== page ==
State sues over new birth control decision

President Donald Trump Announce To Roll Back Birth Control Mandate

President Donald Trump Announce To Roll Back Birth Control Mandate

Pennsylvania Attorney General Josh Shapiro joined a list of law enforcement officials from across the country and women's groups in filing a lawsuit Wednesday against the Trump administration over the new contraceptive rules. In addition, an estimated 762,000 women who take a birth control pill (7 percent) have never had sex, according to the study, which was conducted by the Guttmacher Institute, a reproductive health research organization.

The lawsuit claims the new rules deny women equal protection under the due process clause of the Fifth Amendment and violate the First Amendment by elevating employers' religious beliefs over the constitutional rights of women.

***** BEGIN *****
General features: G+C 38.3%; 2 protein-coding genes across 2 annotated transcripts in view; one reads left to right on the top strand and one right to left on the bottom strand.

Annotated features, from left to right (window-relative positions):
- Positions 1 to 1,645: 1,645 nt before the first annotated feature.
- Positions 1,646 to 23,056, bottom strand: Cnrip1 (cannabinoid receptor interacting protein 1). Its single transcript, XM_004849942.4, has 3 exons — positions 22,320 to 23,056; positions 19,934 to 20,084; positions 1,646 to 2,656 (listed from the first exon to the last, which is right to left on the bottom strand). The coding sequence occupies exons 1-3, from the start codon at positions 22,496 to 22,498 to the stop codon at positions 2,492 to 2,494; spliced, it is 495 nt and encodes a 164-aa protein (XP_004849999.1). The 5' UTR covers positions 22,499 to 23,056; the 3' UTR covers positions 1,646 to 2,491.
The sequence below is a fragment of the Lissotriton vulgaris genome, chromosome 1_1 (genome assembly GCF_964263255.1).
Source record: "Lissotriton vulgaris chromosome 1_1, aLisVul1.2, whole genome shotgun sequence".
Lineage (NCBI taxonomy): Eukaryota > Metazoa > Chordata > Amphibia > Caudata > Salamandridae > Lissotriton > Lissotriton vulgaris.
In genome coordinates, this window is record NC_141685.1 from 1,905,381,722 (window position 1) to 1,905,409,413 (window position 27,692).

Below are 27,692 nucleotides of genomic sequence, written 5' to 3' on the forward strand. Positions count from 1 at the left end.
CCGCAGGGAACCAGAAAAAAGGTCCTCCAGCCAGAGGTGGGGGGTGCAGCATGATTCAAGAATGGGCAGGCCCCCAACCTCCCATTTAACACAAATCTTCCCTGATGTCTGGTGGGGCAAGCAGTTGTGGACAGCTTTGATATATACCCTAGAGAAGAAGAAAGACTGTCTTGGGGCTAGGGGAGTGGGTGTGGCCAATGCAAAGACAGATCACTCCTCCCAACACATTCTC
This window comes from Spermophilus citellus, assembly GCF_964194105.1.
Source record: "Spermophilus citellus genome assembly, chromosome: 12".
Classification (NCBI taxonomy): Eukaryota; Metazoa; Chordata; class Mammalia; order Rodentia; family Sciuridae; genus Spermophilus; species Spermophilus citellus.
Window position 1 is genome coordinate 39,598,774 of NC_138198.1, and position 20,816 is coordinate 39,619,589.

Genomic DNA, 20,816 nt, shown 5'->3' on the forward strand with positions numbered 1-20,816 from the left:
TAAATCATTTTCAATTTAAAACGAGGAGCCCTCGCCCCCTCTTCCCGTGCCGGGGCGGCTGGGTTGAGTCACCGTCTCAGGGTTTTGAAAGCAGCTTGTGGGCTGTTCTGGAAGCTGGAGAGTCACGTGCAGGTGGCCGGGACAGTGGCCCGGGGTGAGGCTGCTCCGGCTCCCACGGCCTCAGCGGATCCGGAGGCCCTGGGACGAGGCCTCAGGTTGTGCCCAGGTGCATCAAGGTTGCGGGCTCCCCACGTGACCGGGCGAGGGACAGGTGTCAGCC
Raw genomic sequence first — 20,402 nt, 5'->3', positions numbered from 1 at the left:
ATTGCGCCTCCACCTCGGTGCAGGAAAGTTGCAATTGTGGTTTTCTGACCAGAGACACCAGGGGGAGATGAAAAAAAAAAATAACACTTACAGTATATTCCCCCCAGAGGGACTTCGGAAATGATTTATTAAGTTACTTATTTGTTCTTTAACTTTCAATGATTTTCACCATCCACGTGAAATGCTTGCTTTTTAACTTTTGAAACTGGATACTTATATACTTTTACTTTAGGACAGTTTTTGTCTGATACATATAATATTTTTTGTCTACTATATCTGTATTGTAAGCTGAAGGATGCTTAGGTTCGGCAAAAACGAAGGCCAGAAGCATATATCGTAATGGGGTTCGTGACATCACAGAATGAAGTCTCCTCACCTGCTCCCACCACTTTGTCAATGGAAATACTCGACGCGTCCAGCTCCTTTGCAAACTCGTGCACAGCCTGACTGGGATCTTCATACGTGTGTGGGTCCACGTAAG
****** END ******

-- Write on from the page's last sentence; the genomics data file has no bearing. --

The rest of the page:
"The Trump administration's actions are a direct attack on women's health and the right to access affordable and reliable contraception", she said.

That's how the Obama administration found itself in the odious position of fighting an order of Catholic nuns (among others) who felt their objection to artificial contraception should exempt them from having to pay for free birth control for their employees. Hundreds of thousands of women receive free contraceptives through employers' insurance plans as part of a requirement in the Affordable Care Act.

"The constitution doesn't let him do what he is doing, which is basically to respect one religious belief, above all else", Borchelt said.

From 2011 to 2014, out-of-pocket spending on birth control in MA dropped 81 percent, according to the state's Health Policy Commission.
Conservative groups, which for years have fought the birth control mandate, celebrated Trump's directive as a victory.

But birth control medications are used for reasons that go far beyond simply preventing pregnancy.

Doyle also took a shot at Healey for challenging the rule in court, saying she "believes that Catholics have no right to choose when it comes subsidizing other people's birth control". In Massachusetts, insurers and advocates have worked on legislation that, if it becomes law, will serve as a work-around.